Aston Martin celebrates its 100th anniversary with a radical one-off concept car
Model: Volkswagen Golf SE 1.6 TDI
Bodystyle: Five-door hatch
Engine: 1.6-litre turbo four-cylinder, diesel
Transmission: Five-speed manual, front-wheel drive
Gallery: Volkswagen Golf
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What is it?
Finding things to criticise on the sixth generation Golf is tough but in the 'We don't like' section of our first drive last year we listed "limited diesel options" as one of the negative points.
That was true enough at launch, when the only option was the common-rail 2.0-litre TDI. A great engine with loads of power and superb refinement but pricey with it.
There was a stop-gap 110hp version but what the Golf really needed was a smaller capacity diesel and that's what it now has in the shape of VW's all-new 1.6 TDI.
This is a critical engine for VW - and its sister brands - and now brings the whole diesel engine range up to date with the latest common-rail injection and Euro 5 compatibility.
Where does it fit?
Available in 90hp and 105hp tune, this new engine replaces the venerable 1.9 PD diesel engine that was at the core of the VW, SEAT, Skoda and Audi ranges for years.
The fact this new 1.6 matches the 1.9 for power but is cleaner, more frugal and in a different league in refinement terms shows how quickly diesel technology is progressing.
At the core of the S and SE Golf ranges, the 1.6 will be a popular choice with prices starting at £15,795 for the 90hp S three-door, compared with £15,720 for the comparable 1.4 TSI petrol.
The 105hp version starts at £16,540 in S spec, our five-door SE's base price being £17,905 with a five-speed manual gearbox. A seven-speed DSG version is yours for £19,360.
Is it for you?
Well, it's not cheap. But then Golfs never have been and even a Ford Focus Style five-door with the comparable 109hp 1.6 TDCI costs £18,445 these days. It's almost as if the rest of the industry has caught up!
The Golf has always been a sensible place to put your money of course. Indeed, sensible is a word you can't help but come back to all the time. But in this context it's not damning with faint praise.
It's a great looking car this sixth-generation Golf. Mature, with just a dash of the Scirocco's sportiness, it's a perfectly judged piece of design and manages to be both premium and unpretentious.
The feeling continues inside, the interior understated but thoughtfully laid out and generally of very high quality. There are more dynamic looking cars in this sector - say the Renault Megane - but it's hard to argue with the Golf's clean, logical feel.
What does it do well?
The Golf's real trick is that those upgrading from a supermini will feel like they've really gone up a grade in quality, space and comfort. But it will also appeal to downsizers, coming from premium saloons like the 3 Series or C-Class.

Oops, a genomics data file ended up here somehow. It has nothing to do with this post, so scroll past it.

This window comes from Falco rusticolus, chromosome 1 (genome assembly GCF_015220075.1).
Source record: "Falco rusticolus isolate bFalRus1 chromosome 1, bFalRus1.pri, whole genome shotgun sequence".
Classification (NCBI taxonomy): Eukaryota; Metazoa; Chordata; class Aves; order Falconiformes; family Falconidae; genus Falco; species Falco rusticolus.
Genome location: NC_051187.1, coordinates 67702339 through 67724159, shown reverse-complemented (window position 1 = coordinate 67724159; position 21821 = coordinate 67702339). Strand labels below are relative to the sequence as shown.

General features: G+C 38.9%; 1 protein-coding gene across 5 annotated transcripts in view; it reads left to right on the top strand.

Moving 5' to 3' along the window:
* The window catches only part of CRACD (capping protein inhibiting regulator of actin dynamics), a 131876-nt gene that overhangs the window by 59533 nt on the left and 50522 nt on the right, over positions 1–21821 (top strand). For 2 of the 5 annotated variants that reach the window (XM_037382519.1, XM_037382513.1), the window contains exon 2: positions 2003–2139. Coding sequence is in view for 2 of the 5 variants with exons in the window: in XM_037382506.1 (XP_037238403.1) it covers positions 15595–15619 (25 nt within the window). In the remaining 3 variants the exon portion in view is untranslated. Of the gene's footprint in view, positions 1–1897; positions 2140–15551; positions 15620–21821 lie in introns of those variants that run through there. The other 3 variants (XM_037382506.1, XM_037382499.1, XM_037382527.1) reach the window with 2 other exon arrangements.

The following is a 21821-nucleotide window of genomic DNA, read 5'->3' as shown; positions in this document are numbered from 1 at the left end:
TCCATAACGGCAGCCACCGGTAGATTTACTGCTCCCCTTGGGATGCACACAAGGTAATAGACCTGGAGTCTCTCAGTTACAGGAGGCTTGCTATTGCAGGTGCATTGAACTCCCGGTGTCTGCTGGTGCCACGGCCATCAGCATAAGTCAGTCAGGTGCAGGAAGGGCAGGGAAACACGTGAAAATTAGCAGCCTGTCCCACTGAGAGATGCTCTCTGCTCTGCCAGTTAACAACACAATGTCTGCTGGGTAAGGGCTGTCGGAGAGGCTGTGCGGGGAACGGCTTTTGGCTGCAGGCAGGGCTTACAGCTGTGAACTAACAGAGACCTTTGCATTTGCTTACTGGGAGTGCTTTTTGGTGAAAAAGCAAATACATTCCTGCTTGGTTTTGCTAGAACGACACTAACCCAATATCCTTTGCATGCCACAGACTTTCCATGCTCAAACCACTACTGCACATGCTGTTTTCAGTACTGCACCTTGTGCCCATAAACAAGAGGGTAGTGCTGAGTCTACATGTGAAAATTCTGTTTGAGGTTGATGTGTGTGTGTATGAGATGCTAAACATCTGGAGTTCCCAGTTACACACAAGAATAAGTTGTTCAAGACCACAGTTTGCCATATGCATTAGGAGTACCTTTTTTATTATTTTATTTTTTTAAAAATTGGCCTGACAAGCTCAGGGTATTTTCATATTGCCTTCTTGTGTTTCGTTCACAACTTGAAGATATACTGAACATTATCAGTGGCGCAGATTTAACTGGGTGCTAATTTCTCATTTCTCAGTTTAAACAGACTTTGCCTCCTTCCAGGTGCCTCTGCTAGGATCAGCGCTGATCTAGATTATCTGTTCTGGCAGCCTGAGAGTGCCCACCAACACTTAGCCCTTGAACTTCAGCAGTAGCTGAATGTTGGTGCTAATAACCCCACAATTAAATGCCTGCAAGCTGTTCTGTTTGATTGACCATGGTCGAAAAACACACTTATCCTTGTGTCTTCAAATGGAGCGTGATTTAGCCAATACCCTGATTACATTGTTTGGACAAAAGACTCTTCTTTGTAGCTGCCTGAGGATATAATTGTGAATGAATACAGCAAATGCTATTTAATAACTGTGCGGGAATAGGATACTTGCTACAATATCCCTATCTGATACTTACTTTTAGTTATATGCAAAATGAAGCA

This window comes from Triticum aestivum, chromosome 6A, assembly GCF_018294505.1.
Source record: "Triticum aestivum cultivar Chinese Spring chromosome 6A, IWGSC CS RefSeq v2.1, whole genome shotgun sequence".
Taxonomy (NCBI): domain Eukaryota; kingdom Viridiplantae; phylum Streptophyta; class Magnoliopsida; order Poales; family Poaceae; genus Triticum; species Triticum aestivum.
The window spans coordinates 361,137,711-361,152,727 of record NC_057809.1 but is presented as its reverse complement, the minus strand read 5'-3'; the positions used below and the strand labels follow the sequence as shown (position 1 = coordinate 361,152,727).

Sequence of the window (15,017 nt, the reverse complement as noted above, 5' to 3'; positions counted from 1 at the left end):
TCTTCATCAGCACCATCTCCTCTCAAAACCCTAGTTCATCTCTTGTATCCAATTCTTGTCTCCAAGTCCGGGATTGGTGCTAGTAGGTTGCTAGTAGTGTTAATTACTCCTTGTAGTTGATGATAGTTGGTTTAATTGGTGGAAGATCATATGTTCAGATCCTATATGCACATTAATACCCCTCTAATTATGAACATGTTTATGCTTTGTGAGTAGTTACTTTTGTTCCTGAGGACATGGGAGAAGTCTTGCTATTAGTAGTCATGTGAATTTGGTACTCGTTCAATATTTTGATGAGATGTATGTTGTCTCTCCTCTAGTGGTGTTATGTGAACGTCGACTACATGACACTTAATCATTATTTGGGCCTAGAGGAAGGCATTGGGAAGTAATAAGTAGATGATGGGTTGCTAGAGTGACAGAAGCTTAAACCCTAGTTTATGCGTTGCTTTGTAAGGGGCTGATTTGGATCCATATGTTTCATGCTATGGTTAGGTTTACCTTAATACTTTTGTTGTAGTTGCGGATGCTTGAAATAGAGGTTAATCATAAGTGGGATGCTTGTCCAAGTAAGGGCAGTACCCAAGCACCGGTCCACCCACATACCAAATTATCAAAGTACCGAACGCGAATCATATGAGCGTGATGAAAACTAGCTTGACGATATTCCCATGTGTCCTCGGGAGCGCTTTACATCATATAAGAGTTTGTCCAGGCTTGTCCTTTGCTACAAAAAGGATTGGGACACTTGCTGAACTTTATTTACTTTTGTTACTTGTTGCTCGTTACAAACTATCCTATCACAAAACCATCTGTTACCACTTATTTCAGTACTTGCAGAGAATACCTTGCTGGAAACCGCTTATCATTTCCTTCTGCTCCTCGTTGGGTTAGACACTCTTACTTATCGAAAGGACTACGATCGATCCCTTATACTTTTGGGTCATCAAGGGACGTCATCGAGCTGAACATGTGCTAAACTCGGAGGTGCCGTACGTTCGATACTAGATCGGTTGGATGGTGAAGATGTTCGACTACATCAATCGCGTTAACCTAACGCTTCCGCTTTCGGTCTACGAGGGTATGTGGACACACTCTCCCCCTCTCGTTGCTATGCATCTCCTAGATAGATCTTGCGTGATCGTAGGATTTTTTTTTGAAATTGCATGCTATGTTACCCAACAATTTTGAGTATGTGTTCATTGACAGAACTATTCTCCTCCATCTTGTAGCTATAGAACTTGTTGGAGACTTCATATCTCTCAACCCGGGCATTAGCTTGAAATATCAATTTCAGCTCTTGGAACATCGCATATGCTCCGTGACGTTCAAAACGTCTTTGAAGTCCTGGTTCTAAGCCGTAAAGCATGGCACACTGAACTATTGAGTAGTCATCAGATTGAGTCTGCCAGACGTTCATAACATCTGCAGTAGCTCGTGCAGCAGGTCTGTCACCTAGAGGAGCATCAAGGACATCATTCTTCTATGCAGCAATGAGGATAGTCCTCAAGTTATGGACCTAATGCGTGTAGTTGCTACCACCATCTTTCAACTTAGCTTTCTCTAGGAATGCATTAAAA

Of course, with a few options you can easily send the price soaring to a level where it's in the same ballpark but the beauty is nobody will necessarily notice. It is, when it comes down to it, 'just' a Golf!
It's great to drive too, the expensive multi-link rear suspension carried over from the previous generation car putting it at a big advantage compared with the simple twist beam set-ups on the likes of the Megane and new Astra.
Long-legged and comfortable, this is a car you'll comfortably cover big distances in. Compared with the pared back S spec SE gains a few creature comforts on the interior too and unfashionably small (but the better for comfort) 16-inch alloy wheels.
What doesn't it do well?
In this day and age it's a surprise to see the new 1.6 diesel engine is only fitted with a five-speed gearbox, especially when you realise the 1.4 petrol it more or less matches for price comes with a six-speeder as standard.
It's geared very long too, the better for emissions and economy but, with widely spaced ratios, resulting in a somewhat leisurely pace. The engine is punchy and strong enough but this Golf won't be rushed.
What's it like to live with?
Very pleasant, in an undemanding way. A diesel Golf - riotous GTD version notwithstanding - is not the kind of car you glance at over your shoulder as you walk away and bring a smile to your face.
But when it counts, on that stressful commute, that late night drive in foul weather or when you're tired and just want to get home it'll always be on your side.
The ride is excellent, comfortable without being soggy, and complemented with typically well-weighted controls. True, there's little in the way of pizzazz but that's not what you buy a Golf for.
It's also a little sober inside unless you happen to liven it up with a few extras. In typical press car form our test car had a full Christmas tree spec, including the £680 Park Assist automated parking system.
How green is it?
Pretty good, the new engine's 119g/km matching the figure of the previous generation BlueMotion. The new BlueMotion, also based on the 1.6 TDI, manages 107g/km. Impressive stuff.
The official combined figure of 62.8mpg is also spookily identical to the previous BlueMotion, though out in that oft cited 'real world' we were struggling to get into the mid 50s on a mixed commute.
Would we buy it?
Price apart the only reason you wouldn't choose a Golf over the rivals is if you were looking for a bit of fun and excitement. Which is to say there isn't much frivolity here, just quiet competency and an emphasis on the functional.
There are exciting Golfs - again, look at the GTD or GTI - but this one isn't one of them and, in direct comparison, the perkier, cheaper and six-speed equipped 1.4 TSI petrol would probably get our vote, unless economy really was everything.
More images of the Volkswagen Golf from Bing
Gallery: Volkswagen Golf
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